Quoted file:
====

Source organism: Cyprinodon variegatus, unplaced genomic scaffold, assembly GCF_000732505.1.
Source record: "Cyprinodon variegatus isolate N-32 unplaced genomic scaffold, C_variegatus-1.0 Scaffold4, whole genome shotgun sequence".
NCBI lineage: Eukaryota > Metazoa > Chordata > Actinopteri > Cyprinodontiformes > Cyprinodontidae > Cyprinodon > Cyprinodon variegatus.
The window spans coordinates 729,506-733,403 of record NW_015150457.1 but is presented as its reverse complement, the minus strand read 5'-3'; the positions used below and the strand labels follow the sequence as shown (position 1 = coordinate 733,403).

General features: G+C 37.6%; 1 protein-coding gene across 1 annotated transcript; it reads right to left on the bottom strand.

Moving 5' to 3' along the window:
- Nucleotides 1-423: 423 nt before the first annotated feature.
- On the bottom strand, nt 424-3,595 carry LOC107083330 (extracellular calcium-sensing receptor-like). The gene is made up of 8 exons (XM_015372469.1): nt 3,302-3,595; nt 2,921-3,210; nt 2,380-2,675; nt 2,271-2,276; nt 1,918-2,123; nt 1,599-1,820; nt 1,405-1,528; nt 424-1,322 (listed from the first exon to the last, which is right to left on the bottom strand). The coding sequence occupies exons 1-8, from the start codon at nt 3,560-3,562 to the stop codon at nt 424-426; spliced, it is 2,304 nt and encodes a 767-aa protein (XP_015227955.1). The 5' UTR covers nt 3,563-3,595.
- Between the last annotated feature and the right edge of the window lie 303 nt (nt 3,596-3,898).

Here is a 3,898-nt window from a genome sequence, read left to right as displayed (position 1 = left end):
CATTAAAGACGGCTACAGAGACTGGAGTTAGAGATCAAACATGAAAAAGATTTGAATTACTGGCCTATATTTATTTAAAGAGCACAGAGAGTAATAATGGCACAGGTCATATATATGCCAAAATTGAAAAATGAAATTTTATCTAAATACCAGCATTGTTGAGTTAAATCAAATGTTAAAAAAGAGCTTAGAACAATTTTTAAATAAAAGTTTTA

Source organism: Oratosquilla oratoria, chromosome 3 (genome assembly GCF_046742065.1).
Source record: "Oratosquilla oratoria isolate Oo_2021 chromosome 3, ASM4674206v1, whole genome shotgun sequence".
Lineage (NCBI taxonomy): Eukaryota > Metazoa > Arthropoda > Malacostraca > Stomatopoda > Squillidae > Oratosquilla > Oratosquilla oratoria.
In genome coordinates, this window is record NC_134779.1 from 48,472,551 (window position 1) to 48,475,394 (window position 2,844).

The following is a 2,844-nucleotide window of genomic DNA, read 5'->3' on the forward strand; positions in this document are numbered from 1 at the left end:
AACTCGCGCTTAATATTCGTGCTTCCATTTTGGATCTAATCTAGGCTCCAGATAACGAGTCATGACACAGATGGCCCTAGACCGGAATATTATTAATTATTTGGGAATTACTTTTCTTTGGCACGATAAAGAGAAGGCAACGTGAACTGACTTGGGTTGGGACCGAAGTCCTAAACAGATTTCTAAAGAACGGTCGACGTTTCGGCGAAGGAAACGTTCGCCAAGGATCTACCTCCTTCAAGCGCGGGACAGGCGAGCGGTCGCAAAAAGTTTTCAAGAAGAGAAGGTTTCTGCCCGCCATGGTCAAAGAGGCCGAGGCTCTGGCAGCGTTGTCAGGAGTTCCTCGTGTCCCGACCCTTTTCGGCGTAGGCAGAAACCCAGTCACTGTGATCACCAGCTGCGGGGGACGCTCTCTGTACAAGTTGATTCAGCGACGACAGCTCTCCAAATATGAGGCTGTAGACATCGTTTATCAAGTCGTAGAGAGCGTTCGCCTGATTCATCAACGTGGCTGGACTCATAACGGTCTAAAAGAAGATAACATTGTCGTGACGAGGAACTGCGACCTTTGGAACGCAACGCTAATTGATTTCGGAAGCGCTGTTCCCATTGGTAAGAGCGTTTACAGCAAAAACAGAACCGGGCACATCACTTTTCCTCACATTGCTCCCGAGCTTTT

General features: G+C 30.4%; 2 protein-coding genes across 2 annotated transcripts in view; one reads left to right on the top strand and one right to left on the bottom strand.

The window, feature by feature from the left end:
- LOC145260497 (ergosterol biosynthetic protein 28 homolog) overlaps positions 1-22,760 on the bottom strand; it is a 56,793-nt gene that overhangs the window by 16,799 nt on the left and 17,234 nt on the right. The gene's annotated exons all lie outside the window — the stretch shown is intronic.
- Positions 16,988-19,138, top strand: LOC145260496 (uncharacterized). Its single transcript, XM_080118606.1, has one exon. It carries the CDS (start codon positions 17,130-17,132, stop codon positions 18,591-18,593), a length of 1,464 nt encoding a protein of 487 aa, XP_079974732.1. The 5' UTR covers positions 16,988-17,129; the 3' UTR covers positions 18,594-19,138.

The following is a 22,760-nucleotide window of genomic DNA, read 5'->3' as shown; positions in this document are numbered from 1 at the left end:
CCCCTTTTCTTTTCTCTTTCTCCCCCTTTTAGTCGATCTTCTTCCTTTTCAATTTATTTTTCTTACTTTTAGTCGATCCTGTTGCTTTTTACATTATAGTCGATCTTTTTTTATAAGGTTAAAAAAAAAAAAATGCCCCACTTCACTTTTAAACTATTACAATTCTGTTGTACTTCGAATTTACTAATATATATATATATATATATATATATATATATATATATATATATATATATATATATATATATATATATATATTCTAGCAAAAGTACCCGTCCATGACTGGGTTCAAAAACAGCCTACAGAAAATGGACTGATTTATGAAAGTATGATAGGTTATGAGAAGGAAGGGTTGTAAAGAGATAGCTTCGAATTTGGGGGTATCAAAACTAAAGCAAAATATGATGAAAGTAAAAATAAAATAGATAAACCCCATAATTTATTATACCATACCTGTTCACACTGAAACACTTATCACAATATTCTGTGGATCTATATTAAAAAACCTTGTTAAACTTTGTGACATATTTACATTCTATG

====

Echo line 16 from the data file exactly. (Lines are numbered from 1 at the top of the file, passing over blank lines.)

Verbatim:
The following is a 2,844-nucleotide window of genomic DNA, read 5'->3' on the forward strand; positions in this document are numbered from 1 at the left end: